China: Enthusiasts provide short films about ancient people’s lives
13:12 JST, September 8, 2022
As a primary school student, Wu Xuan often doodled characters from the Three Kingdoms period (220-280) on his textbooks. He was particularly curious about what the ancient Chinese wore and how they lived.
While history lessons sowed the boyish enthusiasm for time travel in his heart, it wasn’t until he met a bunch of like-minded youths online years later that he figured out a way to realize that dream.
“I loved piecing together information found in books, archaeological studies and other resource materials. It was like a detective’s work for me. I was solving mysteries,” says Wu, 30, now a director of China Media Group.
In 2019, he teamed up with three other folk culture enthusiasts to launch Shenlouzhi Studio, a hobby group that makes short films about ancient people’s lives for the internet. An incredible amount of work goes into making each video, ranging from historical research and tailoring authentic costumes to tracking down era-appropriate furniture and accessories.
Symbiotic needs in creative pursuit brought Wu Xuan to Wu Yicheng and Wu Chuanjie, who shot photographs and videos of people wearing representative styles of hanfu (traditional Chinese attire) at cultural attractions in Fuzhou city, Fujian Province.
A native of Fuzhou, Wu Xuan chanced upon the duo’s work online and was impressed. “Their photo shoots and videos were different from costume dramas, which are often done inside studios. I almost time-traveled and saw what my hometown looked like in the ancient times,” he says.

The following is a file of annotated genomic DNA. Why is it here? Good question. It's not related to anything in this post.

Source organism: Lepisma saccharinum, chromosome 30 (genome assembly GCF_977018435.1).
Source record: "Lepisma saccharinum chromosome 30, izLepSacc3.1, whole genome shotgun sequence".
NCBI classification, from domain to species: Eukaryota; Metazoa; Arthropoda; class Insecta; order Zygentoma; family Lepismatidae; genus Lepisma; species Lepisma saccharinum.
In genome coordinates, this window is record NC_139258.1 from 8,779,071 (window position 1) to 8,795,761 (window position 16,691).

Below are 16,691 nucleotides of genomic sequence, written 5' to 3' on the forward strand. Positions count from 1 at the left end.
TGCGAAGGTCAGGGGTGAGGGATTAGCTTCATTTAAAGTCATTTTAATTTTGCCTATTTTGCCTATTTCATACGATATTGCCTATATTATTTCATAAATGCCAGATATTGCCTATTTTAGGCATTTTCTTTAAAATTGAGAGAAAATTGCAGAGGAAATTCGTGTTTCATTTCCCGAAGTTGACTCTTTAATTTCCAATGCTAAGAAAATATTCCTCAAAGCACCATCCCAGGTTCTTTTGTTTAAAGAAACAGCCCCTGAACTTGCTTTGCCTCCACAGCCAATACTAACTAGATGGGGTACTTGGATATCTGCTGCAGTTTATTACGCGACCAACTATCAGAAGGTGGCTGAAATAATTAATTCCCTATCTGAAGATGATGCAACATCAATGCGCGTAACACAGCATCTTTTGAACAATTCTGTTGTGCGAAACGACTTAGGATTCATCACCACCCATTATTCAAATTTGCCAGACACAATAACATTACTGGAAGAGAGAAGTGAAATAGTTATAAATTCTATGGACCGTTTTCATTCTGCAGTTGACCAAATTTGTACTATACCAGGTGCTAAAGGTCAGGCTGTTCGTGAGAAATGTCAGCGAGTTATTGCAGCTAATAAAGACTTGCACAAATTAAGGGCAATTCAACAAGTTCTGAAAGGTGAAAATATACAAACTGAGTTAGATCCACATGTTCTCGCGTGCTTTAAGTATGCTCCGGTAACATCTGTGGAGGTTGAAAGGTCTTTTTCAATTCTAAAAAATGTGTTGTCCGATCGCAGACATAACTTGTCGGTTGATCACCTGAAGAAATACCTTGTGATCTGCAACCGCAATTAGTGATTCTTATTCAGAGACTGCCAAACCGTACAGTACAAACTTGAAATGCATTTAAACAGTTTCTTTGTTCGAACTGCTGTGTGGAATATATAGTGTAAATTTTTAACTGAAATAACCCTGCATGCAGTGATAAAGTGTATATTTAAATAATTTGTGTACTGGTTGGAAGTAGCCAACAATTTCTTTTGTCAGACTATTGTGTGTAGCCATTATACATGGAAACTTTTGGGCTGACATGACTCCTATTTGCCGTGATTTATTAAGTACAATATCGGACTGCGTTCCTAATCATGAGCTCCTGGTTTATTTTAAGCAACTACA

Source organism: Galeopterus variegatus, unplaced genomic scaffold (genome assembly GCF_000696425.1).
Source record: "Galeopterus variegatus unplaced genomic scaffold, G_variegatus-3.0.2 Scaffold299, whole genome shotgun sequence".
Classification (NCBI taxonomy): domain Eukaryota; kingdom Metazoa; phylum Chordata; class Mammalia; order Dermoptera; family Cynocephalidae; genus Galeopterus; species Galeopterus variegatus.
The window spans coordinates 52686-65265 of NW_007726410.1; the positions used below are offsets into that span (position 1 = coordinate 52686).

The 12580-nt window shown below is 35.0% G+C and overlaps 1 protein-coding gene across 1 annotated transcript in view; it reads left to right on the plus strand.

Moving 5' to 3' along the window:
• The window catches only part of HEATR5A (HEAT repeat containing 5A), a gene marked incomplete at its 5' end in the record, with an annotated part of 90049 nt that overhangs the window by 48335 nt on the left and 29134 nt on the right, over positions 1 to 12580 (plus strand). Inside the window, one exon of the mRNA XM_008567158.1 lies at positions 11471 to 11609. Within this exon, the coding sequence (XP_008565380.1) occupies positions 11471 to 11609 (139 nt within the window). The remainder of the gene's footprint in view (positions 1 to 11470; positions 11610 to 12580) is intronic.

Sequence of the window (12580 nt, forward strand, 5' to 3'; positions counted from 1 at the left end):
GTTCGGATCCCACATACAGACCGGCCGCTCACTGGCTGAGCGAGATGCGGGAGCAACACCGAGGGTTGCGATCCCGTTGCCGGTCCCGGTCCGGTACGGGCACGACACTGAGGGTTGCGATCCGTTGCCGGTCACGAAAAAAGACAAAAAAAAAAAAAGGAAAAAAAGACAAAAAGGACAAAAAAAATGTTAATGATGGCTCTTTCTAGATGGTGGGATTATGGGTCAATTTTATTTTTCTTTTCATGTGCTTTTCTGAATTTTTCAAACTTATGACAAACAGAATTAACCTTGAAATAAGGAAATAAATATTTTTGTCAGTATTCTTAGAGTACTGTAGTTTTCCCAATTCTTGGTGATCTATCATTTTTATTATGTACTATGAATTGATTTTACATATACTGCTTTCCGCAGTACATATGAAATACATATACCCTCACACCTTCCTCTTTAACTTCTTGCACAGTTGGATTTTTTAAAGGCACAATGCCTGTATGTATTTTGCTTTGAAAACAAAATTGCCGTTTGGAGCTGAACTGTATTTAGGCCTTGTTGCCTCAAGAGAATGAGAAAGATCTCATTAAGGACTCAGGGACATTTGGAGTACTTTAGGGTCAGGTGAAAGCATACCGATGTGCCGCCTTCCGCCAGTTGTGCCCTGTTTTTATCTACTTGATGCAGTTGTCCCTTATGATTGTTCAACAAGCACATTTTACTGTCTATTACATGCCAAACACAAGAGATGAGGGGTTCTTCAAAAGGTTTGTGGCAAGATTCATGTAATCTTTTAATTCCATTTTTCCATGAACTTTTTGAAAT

Wu Xuan offered to help Wu Yicheng and Wu Chuanjie edit their videos. The latter realized that with Wu Xuan’s help they could do more, such as making short films, complete with plots and performers.
The three roped in Chen Cai, another history buff with a creative flair when it came to ancient furniture, and formed Shenlouzhi, which literally translates into “recording a mirage”.
The four friends live in different places and have separate day jobs, but their shared hobby brings them together to make films that garner hundreds and thousands of views on the internet.
“Through these films, we are able to capture a small part of our country’s rich culture and legacy, which we offer our audiences for free. It was never about money or fame. It is the deep satisfaction of creating something priceless that keeps us going,” Wu Xuan says.
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